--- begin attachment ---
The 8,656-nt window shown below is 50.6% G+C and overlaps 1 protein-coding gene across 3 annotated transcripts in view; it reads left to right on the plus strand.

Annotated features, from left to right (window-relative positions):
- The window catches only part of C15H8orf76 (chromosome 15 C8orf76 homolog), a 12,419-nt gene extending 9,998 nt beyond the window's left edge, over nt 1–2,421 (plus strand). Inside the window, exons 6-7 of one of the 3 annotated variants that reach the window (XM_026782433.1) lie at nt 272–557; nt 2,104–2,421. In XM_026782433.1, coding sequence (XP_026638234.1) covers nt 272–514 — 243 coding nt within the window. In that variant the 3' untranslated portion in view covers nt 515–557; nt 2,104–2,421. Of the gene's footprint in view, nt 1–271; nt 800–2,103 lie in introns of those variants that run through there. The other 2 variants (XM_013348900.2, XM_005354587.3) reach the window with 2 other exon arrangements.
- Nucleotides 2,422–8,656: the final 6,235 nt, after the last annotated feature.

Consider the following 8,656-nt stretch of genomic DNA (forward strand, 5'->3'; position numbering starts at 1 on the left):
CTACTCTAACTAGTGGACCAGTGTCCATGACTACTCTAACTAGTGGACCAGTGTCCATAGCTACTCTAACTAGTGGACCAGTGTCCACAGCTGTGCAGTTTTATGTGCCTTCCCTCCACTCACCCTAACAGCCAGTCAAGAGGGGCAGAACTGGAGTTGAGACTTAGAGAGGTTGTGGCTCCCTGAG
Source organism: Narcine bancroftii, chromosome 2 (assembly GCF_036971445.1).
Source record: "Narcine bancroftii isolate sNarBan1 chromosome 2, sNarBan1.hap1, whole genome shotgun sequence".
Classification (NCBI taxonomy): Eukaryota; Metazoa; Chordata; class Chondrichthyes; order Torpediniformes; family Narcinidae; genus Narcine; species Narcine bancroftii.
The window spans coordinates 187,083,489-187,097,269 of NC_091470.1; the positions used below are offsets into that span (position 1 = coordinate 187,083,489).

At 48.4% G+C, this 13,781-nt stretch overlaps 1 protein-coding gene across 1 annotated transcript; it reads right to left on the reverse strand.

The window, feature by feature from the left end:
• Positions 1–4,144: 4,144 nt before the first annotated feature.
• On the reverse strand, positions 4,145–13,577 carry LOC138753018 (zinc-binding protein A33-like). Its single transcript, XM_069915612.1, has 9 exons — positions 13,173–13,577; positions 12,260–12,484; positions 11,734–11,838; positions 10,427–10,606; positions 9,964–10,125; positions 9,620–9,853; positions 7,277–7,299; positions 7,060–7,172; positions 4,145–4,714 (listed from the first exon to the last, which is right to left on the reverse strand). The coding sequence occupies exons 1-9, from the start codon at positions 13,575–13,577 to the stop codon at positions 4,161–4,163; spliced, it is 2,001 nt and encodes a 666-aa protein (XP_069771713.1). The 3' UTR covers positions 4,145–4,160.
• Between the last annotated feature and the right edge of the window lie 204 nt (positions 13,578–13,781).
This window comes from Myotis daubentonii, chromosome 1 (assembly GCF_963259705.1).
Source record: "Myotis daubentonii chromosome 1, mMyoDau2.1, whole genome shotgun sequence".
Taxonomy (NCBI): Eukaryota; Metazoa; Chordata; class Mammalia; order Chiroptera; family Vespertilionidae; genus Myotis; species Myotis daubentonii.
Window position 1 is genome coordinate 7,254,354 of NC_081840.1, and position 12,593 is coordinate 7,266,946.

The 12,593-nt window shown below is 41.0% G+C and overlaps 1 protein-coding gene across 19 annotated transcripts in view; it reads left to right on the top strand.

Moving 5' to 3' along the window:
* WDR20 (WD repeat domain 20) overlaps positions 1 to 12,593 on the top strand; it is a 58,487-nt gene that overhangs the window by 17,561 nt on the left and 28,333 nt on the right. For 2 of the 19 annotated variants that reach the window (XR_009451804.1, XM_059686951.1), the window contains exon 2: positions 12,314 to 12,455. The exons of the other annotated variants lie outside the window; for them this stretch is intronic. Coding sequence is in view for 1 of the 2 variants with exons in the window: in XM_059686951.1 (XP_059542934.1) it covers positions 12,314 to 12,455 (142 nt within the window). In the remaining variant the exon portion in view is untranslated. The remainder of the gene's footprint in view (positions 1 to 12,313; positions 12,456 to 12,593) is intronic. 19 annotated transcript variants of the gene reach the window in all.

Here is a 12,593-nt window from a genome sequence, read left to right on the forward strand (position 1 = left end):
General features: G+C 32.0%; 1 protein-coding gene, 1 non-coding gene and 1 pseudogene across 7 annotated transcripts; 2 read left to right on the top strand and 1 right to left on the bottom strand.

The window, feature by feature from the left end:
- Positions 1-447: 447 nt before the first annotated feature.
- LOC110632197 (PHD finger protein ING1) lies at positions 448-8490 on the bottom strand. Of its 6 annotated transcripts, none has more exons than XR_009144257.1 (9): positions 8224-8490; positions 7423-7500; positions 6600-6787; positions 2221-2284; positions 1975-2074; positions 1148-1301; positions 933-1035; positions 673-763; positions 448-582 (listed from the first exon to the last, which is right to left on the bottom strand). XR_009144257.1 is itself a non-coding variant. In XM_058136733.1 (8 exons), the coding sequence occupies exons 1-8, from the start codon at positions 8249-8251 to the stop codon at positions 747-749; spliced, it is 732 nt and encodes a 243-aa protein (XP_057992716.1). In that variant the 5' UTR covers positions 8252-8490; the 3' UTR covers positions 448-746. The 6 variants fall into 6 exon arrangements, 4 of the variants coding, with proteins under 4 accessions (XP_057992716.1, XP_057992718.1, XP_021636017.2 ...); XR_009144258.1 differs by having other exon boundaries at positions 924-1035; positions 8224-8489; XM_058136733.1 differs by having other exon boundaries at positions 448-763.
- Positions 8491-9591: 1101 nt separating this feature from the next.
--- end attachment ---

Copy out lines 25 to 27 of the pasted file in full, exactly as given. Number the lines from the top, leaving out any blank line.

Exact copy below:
The window, feature by feature from the left end:
- Positions 1-447: 447 nt before the first annotated feature.
- LOC110632197 (PHD finger protein ING1) lies at positions 448-8490 on the bottom strand. Of its 6 annotated transcripts, none has more exons than XR_009144257.1 (9): positions 8224-8490; positions 7423-7500; positions 6600-6787; positions 2221-2284; positions 1975-2074; positions 1148-1301; positions 933-1035; positions 673-763; positions 448-582 (listed from the first exon to the last, which is right to left on the bottom strand). XR_009144257.1 is itself a non-coding variant. In XM_058136733.1 (8 exons), the coding sequence occupies exons 1-8, from the start codon at positions 8249-8251 to the stop codon at positions 747-749; spliced, it is 732 nt and encodes a 243-aa protein (XP_057992716.1). In that variant the 5' UTR covers positions 8252-8490; the 3' UTR covers positions 448-746. The 6 variants fall into 6 exon arrangements, 4 of the variants coding, with proteins under 4 accessions (XP_057992716.1, XP_057992718.1, XP_021636017.2 ...); XR_009144258.1 differs by having other exon boundaries at positions 924-1035; positions 8224-8489; XM_058136733.1 differs by having other exon boundaries at positions 448-763.